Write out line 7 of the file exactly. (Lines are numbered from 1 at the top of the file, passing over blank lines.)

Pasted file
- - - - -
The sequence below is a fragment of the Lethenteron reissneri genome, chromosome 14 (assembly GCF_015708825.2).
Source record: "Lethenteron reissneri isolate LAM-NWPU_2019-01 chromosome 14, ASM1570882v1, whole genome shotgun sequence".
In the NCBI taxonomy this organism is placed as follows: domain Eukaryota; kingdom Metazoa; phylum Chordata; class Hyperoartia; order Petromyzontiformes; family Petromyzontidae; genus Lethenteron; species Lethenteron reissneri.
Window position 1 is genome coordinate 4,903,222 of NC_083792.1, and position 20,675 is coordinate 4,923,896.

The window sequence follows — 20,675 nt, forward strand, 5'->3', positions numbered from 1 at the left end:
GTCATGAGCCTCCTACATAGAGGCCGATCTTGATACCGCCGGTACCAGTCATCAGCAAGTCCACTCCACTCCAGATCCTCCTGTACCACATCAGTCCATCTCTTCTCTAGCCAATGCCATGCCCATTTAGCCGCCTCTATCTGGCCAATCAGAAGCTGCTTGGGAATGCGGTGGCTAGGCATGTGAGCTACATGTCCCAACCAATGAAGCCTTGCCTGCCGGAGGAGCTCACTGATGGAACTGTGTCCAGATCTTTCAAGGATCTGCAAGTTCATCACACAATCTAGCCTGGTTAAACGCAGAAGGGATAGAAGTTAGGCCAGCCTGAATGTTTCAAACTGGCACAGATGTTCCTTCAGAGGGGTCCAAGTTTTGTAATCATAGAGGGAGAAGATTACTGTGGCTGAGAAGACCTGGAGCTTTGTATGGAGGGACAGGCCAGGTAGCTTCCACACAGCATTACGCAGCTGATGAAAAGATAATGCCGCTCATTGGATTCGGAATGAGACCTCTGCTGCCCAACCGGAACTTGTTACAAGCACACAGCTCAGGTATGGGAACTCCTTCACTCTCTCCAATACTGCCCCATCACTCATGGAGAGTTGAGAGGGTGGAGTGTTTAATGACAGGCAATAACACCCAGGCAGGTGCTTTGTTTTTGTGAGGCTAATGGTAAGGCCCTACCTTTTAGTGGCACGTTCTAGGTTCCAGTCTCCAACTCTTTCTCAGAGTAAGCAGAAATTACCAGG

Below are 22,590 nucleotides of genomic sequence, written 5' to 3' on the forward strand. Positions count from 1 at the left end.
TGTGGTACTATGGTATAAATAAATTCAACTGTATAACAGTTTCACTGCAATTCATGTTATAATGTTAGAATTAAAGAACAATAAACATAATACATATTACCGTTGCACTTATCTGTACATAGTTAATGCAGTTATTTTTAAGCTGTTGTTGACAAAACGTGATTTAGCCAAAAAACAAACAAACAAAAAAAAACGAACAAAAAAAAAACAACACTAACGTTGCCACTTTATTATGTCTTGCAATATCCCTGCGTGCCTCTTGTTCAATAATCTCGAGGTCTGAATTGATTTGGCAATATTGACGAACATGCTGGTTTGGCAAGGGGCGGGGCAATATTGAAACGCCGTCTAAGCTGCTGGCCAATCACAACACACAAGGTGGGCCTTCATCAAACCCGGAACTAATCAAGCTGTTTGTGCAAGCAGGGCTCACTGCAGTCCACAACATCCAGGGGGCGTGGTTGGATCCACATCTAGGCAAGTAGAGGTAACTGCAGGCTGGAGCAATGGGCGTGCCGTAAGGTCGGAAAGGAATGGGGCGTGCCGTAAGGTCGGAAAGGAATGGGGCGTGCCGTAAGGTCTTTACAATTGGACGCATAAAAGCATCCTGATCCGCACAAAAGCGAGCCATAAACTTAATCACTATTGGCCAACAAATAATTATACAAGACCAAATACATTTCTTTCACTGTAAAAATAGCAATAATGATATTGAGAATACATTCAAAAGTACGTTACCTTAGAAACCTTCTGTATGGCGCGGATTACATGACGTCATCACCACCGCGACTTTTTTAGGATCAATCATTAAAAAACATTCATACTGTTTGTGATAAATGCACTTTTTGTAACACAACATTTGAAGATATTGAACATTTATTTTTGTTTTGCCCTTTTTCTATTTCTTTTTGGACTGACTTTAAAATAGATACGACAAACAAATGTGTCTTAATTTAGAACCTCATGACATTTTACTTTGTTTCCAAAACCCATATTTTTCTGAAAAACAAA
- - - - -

Below are 22,590 nucleotides of genomic sequence, written 5' to 3' on the forward strand. Positions count from 1 at the left end.